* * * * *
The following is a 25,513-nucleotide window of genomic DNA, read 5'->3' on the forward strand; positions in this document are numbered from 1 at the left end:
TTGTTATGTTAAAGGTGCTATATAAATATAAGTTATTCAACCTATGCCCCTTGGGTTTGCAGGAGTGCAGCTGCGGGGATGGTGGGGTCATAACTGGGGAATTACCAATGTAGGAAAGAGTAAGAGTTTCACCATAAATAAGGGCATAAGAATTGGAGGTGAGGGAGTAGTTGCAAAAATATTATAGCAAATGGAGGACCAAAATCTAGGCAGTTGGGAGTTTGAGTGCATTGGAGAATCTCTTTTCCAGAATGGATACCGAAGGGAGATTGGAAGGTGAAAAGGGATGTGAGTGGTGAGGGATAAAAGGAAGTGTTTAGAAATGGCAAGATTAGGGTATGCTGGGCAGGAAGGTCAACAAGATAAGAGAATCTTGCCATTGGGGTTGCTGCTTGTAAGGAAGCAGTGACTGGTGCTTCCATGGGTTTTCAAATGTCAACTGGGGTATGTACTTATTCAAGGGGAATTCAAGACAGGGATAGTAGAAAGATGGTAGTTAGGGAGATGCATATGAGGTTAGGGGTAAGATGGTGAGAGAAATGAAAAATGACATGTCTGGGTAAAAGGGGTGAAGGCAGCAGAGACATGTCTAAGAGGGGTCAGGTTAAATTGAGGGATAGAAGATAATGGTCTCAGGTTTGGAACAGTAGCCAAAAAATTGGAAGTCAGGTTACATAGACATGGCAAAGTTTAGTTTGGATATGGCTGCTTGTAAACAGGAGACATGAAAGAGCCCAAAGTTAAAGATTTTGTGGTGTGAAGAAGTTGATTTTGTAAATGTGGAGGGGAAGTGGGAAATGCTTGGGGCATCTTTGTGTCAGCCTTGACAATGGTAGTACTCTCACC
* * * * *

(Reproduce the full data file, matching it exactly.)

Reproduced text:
The following is a 25,513-nucleotide window of genomic DNA, read 5'->3' on the forward strand; positions in this document are numbered from 1 at the left end:
TTGTTATGTTAAAGGTGCTATATAAATATAAGTTATTCAACCTATGCCCCTTGGGTTTGCAGGAGTGCAGCTGCGGGGATGGTGGGGTCATAACTGGGGAATTACCAATGTAGGAAAGAGTAAGAGTTTCACCATAAATAAGGGCATAAGAATTGGAGGTGAGGGAGTAGTTGCAAAAATATTATAGCAAATGGAGGACCAAAATCTAGGCAGTTGGGAGTTTGAGTGCATTGGAGAATCTCTTTTCCAGAATGGATACCGAAGGGAGATTGGAAGGTGAAAAGGGATGTGAGTGGTGAGGGATAAAAGGAAGTGTTTAGAAATGGCAAGATTAGGGTATGCTGGGCAGGAAGGTCAACAAGATAAGAGAATCTTGCCATTGGGGTTGCTGCTTGTAAGGAAGCAGTGACTGGTGCTTCCATGGGTTTTCAAATGTCAACTGGGGTATGTACTTATTCAAGGGGAATTCAAGACAGGGATAGTAGAAAGATGGTAGTTAGGGAGATGCATATGAGGTTAGGGGTAAGATGGTGAGAGAAATGAAAAATGACATGTCTGGGTAAAAGGGGTGAAGGCAGCAGAGACATGTCTAAGAGGGGTCAGGTTAAATTGAGGGATAGAAGATAATGGTCTCAGGTTTGGAACAGTAGCCAAAAAATTGGAAGTCAGGTTACATAGACATGGCAAAGTTTAGTTTGGATATGGCTGCTTGTAAACAGGAGACATGAAAGAGCCCAAAGTTAAAGATTTTGTGGTGTGAAGAAGTTGATTTTGTAAATGTGGAGGGGAAGTGGGAAATGCTTGGGGCATCTTTGTGTCAGCCTTGACAATGGTAGTACTCTCACC